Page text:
Firms could hire marginalized workers to keep economic growth humming, expert says

How much longer can the U.S. economy continue to grow?

It depends in large part on how successfully the U.S. can bring people off the sidelines and into the workforce, says Jeff Korzenik, chief investment strategist at Fifth Third Bank.

“We are out of labor in the U.S. economy,” said Korzenik, the keynote speaker at IBJ’s annual Economic Forecast event on Thursday morning. “Will we, as a business community, be able to bring marginalized workers back into the workforce?”

The issue is of concern, Korzenik said, because each of the U.S. recessions since World War II has been preceded by a period of falling unemployment. The U.S. unemployment rate in October was 3.7 percent, which in economic circles is considered within the definition of "full employment."

“If we’re indeed at full employment, we have to start that clock ticking—when is the next recession coming?” said Korzenik, adding that his analysis suggests that the economy could hit a recession in 2021.


Those on the sidelines of the job market include adults struggling with opioid addiction.

“We’re missing two to three million people who, by age and sex, you would expect to be in the workforce," he said.

Another underutilized population is the 16 million Americans with felony convictions on their records. They often struggle to find jobs as a result—even those convicted of non-violent offenses.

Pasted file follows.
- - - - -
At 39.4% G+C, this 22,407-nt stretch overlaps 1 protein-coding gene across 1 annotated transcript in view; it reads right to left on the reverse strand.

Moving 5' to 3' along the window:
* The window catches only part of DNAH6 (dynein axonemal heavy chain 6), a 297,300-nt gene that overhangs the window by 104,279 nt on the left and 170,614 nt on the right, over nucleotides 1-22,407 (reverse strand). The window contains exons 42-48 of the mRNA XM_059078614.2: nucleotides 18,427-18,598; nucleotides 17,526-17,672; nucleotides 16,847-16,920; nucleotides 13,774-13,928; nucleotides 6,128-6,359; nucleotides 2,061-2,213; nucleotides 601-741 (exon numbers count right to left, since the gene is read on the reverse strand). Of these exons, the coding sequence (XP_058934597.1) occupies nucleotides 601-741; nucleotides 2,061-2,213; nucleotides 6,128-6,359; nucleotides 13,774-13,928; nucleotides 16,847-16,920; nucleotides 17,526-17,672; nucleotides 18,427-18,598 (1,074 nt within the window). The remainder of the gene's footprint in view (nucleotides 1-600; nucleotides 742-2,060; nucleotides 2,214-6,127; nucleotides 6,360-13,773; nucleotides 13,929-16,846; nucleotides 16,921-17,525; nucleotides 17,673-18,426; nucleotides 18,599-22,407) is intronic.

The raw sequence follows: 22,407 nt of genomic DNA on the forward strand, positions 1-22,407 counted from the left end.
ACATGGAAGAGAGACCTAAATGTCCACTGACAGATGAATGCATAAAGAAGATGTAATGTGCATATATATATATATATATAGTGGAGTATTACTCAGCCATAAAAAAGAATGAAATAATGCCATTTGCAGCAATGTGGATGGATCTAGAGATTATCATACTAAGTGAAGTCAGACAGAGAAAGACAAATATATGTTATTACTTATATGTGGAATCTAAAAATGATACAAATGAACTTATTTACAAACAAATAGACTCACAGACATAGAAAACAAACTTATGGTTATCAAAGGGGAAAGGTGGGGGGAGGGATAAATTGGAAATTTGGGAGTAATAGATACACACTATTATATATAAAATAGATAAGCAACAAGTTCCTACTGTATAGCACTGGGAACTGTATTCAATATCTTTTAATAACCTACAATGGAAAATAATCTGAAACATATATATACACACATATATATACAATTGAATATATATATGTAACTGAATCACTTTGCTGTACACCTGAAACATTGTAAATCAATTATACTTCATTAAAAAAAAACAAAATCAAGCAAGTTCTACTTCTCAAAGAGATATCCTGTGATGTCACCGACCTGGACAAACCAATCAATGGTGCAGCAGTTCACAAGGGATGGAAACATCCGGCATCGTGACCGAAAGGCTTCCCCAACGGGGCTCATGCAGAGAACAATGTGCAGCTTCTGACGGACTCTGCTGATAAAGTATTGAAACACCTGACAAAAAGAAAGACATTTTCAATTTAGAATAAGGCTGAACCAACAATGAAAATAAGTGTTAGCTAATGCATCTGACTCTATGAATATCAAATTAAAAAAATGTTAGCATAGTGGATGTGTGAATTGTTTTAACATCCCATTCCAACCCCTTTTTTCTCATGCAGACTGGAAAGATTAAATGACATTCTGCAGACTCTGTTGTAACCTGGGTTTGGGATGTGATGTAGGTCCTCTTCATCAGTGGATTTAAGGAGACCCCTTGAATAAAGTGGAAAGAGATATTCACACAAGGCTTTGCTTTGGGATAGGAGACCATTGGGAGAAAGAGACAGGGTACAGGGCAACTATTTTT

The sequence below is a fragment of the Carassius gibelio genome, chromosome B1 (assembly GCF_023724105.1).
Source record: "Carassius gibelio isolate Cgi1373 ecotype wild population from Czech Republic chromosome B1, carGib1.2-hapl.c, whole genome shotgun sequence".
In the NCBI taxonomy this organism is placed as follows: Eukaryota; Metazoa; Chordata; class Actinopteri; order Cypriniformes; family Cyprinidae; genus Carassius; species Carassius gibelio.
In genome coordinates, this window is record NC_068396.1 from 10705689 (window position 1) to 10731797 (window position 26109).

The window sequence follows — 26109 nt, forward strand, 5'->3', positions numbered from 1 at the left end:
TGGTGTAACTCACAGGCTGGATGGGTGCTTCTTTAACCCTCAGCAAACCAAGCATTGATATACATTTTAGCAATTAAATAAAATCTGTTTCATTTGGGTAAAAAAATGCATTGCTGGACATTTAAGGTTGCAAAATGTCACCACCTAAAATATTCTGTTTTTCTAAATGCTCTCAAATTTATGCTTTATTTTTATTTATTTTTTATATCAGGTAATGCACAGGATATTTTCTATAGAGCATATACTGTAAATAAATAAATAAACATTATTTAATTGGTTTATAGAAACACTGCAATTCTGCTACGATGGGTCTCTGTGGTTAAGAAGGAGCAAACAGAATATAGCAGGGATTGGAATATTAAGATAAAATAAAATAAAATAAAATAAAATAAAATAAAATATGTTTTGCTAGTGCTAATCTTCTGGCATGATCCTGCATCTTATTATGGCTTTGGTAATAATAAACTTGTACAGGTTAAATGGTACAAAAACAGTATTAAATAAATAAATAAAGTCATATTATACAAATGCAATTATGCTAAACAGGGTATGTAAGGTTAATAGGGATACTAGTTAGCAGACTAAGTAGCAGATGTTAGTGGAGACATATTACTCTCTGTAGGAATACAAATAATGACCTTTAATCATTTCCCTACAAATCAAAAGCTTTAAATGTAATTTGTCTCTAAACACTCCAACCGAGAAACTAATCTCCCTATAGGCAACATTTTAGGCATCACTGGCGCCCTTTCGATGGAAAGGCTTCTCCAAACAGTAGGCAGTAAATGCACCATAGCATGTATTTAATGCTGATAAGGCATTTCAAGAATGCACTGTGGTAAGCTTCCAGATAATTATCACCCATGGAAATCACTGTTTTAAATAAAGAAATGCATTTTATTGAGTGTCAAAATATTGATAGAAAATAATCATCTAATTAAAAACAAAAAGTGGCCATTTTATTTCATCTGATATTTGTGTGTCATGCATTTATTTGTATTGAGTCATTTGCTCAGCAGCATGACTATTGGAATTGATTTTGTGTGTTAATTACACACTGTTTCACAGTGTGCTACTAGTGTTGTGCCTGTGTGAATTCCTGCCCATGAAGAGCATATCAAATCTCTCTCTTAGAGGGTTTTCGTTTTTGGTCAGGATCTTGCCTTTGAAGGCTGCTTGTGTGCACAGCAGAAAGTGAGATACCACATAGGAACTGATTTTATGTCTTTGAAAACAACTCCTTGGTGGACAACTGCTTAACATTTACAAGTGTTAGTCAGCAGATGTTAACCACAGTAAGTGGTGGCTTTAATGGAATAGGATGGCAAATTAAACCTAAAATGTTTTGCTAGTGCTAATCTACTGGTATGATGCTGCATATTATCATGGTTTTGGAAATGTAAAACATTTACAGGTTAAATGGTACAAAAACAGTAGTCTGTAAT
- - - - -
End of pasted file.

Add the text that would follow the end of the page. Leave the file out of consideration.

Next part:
The good news, Korzenik said, is that employers and the government are starting to tackle this issue. He noted that President Donald Trump this week gave his support to a bipartisan Senate bill that would revise sentencing and prison laws and help offenders prepare for life after incarceration.

At the same time, some employers are rethinking their policies about hiring ex-offenders, potentially opening the door to people whom they would have previously rejected.

“This is a major new trend that you will hear more about,” Korzenik said. “The business community’s getting more savvy about this.”

Two studies indicate that ex-offenders can succeed as employees, Korzenik said.

Johns Hopkins Hospital System and the U.S. military have hired ex-offenders, and studies from both employers showed good success among those hires, Korzenik said.

“If you can find the person who is ready to turn their life around, they are very committed to that process in ways that the average worker is not,” he said.

For employers, the key to success is to be selective in hiring. They should consider the nature of the offense and the person’s life history since incarceration. They also should make efforts to accommodate these workers’ needs.
  
Ex-offenders often live in poverty, Korzenik said, and poverty can pose a bigger obstacle to success than a person’s criminal record. For instance, low-income workers who can’t afford emergency car repairs and can’t get to work might lose their jobs as a result.

Some employers, Korzenik said, have put their staffs through poverty simulation training to make them more sensitive to these challenges. An employer, for instance, might offer to find alternative transportation or help arrange payment options with a mechanic.

Employers who are leery of hiring ex-offenders might start with small steps, Korzenik said, such as requiring that job candidates’ felony convictions are several years behind them. Employers can also tap into other segments of the population, such as retirees.

“If you’re short of labor, consider other options,” Korzenik said.
 

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